Our research group is broadly interested in the biological and physical processes that generate patterns in natural communities and the role that experimental community ecology can play in improving the conservation and management of natural and human-impacted ecosystems. We work in shoreline communities of the western Atlantic, with the majority of our work focusing on salt marshes and rocky shores. These systems are excellent models to elucidate how biotic and abiotic factors interact to organize natural communities. In addition to being valuable model systems, salt marshes are ecologically and economically important and are seriously threatened by human activities. Much of our work therefore examines human impacts on these systems and the services they provide, both to inform conservation and management and to advance our theoretical understanding of the ecology of these systems. Our approach consists primarily of manipulative field experiments, supplemented with lab experiments and long-term survey and spatial analysis techniques. We are particularly interested in addressing questions that incorporate one or more of the following dominant themes.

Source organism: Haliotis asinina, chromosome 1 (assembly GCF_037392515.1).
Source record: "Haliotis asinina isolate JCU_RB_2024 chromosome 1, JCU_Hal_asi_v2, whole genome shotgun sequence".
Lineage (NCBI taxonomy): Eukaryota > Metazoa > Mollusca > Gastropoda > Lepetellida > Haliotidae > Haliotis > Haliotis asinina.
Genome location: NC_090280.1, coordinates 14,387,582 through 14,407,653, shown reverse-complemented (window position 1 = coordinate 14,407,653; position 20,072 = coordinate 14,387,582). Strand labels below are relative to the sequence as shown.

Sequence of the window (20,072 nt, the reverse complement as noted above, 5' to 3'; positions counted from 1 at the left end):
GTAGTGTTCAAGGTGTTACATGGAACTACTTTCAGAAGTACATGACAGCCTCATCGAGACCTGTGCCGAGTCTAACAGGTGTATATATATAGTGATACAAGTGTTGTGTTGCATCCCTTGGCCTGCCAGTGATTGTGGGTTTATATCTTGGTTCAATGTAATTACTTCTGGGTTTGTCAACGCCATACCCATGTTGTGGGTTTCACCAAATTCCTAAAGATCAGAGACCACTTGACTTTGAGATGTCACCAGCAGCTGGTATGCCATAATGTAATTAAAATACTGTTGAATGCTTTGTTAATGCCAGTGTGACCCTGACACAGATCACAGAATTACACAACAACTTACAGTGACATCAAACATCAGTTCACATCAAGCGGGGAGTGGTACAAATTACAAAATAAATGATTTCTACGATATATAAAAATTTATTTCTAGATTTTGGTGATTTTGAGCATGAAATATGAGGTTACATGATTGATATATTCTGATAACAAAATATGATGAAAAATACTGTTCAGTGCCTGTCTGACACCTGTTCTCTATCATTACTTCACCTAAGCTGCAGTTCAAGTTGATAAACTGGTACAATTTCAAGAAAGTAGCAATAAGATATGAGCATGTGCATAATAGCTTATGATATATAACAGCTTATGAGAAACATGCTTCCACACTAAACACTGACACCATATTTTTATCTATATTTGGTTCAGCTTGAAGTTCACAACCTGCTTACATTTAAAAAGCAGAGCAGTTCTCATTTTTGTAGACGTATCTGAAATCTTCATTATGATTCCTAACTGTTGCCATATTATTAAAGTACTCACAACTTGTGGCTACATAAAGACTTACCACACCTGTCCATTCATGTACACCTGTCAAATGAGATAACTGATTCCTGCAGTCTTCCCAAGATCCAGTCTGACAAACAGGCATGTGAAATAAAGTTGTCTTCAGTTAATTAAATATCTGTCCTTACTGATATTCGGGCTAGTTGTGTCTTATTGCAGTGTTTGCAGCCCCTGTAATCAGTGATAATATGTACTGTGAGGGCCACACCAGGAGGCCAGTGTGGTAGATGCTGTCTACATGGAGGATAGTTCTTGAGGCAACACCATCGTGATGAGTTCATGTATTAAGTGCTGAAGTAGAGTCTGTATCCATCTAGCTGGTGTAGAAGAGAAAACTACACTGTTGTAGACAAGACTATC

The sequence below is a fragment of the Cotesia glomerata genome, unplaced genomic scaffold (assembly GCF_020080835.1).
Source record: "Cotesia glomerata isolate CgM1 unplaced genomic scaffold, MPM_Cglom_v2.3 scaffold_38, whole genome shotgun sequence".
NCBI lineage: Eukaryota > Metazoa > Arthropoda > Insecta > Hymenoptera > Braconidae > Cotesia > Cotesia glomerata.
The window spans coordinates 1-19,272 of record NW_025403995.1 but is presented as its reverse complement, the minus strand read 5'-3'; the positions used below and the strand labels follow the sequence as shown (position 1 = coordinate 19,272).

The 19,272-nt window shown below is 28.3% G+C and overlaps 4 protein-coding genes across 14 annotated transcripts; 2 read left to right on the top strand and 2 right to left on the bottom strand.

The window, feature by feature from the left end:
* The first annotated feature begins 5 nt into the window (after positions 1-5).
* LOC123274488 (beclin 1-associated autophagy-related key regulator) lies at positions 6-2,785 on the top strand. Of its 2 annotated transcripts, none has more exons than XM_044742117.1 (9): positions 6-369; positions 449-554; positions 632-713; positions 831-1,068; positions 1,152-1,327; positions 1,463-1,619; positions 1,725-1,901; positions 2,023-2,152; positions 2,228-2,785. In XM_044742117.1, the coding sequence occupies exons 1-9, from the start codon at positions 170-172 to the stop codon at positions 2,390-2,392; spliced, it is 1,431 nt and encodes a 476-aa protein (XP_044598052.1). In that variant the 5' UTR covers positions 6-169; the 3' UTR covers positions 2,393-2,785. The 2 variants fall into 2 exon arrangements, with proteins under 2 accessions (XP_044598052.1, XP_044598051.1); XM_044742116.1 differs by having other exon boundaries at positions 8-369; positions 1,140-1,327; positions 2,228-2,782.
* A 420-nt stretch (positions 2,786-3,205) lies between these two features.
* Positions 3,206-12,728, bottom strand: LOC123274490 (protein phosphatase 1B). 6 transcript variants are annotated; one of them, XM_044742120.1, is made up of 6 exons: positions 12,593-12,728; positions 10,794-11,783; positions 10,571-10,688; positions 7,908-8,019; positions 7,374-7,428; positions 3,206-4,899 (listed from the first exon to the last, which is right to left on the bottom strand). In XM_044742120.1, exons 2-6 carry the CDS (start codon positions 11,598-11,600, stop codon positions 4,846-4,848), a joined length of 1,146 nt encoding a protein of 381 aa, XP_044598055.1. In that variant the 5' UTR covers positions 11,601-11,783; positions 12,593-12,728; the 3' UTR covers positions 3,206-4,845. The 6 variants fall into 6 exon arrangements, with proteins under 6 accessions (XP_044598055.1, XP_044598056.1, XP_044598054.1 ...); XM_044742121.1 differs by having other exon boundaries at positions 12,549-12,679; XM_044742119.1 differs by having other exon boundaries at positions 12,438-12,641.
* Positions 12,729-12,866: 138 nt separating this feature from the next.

Consumer control of salt marshes
Human impacts on coastal ecosystems
The role of foundation species and positive interactions in community organization
Climate change impacts on coastal ecosystems
Historical states of impacted ecosystems